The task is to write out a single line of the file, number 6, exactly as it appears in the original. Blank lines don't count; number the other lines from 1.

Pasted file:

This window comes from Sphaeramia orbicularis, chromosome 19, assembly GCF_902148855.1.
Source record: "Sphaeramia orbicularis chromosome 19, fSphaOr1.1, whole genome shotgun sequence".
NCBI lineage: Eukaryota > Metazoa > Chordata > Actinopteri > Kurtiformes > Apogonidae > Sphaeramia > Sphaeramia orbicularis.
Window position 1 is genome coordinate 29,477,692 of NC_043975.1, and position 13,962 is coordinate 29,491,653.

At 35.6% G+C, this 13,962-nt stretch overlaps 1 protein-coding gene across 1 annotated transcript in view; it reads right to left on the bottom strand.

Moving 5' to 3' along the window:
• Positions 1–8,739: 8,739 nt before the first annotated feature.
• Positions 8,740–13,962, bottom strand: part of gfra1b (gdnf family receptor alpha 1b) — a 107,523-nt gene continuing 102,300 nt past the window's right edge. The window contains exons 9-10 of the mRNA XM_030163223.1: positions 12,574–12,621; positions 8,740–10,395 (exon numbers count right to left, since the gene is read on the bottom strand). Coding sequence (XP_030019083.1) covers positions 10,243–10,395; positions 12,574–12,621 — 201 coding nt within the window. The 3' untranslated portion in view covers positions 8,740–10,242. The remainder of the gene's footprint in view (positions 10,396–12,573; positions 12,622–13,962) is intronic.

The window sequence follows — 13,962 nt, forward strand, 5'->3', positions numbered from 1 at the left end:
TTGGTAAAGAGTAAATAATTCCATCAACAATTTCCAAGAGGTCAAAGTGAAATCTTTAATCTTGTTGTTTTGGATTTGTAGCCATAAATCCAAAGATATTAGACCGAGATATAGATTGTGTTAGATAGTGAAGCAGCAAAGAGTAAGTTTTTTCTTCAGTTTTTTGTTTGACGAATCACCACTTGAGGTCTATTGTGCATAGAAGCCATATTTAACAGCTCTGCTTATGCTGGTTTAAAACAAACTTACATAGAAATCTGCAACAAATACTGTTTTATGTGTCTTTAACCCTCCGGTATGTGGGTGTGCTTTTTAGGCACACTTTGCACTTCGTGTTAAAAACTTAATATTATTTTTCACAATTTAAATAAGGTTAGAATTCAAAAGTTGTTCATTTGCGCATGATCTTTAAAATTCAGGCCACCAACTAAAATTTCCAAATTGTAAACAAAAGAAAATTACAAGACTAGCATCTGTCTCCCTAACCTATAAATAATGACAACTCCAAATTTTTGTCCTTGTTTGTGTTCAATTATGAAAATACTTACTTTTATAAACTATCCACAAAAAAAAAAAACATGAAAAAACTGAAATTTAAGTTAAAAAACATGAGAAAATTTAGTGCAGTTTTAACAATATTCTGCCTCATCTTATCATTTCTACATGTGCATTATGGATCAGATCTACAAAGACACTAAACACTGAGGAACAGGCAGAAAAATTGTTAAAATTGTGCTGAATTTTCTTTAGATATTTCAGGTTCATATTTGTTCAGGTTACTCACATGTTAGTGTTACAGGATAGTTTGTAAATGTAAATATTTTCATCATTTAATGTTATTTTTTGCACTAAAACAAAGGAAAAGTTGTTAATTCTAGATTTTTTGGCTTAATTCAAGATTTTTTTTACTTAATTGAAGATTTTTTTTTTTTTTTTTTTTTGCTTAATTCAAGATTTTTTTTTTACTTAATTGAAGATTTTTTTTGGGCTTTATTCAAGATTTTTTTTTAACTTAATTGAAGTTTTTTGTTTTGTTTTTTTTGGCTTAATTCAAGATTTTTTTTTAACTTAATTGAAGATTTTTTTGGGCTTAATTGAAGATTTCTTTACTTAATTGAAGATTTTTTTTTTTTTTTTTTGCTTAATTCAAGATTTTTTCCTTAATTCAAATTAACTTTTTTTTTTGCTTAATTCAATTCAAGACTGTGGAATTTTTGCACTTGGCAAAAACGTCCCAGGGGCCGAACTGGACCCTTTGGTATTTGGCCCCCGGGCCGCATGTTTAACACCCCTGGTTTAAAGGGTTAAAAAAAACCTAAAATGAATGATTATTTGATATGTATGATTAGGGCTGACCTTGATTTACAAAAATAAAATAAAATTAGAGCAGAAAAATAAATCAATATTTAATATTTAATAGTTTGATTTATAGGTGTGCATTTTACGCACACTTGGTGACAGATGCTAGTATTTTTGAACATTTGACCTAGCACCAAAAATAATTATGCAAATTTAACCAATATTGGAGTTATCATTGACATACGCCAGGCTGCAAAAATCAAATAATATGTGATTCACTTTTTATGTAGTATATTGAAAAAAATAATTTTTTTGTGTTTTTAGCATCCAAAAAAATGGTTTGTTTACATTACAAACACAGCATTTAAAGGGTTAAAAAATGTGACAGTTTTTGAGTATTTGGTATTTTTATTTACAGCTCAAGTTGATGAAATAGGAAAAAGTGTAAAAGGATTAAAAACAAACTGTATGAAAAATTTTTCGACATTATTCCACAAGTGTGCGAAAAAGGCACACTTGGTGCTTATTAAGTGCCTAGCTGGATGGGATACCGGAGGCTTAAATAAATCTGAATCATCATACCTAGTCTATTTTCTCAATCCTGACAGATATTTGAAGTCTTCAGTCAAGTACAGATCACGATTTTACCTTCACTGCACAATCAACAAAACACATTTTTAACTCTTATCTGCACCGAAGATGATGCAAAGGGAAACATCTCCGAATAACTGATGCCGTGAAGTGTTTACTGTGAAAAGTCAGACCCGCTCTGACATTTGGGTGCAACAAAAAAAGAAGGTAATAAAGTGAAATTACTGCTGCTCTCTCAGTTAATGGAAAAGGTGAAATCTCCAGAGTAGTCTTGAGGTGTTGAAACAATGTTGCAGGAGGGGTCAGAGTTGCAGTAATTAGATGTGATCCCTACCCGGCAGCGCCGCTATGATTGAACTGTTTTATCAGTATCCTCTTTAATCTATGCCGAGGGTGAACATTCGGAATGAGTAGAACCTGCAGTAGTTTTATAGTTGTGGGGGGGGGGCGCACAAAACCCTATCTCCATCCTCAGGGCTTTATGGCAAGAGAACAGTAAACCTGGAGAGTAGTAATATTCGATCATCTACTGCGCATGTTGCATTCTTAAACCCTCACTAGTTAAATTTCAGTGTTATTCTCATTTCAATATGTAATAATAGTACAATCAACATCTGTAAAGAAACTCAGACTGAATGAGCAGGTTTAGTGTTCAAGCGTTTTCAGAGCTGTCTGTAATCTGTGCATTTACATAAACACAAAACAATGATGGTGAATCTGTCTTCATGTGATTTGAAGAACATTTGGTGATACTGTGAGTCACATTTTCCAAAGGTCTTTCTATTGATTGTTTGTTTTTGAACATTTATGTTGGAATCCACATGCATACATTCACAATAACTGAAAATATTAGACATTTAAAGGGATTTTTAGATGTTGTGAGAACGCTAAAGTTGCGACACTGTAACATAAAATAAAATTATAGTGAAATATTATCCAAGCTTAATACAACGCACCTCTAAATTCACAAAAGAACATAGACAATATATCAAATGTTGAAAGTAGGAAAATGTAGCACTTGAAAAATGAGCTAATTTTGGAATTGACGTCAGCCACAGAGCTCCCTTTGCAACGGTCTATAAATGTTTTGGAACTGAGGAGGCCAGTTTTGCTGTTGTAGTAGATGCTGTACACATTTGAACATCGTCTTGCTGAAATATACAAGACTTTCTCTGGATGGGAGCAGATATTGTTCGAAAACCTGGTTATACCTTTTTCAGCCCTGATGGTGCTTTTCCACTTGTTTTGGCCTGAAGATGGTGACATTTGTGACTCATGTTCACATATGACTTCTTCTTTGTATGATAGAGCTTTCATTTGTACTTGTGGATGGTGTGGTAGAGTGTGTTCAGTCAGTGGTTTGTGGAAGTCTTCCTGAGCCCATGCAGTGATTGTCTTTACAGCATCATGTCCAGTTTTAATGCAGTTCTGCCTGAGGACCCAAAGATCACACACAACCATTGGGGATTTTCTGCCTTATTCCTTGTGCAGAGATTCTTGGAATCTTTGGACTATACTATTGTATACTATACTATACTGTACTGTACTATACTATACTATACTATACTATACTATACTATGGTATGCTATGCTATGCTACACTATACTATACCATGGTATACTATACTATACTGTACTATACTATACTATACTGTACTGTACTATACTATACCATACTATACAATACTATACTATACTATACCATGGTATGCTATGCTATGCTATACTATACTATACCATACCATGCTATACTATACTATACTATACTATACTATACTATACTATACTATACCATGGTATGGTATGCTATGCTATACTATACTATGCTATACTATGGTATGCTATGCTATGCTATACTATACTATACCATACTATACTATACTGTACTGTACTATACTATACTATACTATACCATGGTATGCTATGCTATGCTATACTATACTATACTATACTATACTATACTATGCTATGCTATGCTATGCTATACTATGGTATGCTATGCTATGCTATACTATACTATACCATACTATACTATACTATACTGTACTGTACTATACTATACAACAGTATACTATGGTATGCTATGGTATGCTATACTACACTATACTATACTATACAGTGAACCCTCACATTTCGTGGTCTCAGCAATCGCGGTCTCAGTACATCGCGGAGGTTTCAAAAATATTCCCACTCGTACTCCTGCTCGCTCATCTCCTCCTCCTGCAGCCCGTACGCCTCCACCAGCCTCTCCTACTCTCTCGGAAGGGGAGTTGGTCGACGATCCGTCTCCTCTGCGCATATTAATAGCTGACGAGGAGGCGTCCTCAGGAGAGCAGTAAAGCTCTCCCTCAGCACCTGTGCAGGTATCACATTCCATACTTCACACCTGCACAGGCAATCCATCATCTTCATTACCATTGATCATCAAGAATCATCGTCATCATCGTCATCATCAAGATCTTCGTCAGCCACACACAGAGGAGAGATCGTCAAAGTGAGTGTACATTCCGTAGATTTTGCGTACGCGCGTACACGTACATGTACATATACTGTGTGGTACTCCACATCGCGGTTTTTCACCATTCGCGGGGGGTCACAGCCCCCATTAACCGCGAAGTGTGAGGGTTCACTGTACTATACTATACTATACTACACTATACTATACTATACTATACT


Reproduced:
Moving 5' to 3' along the window: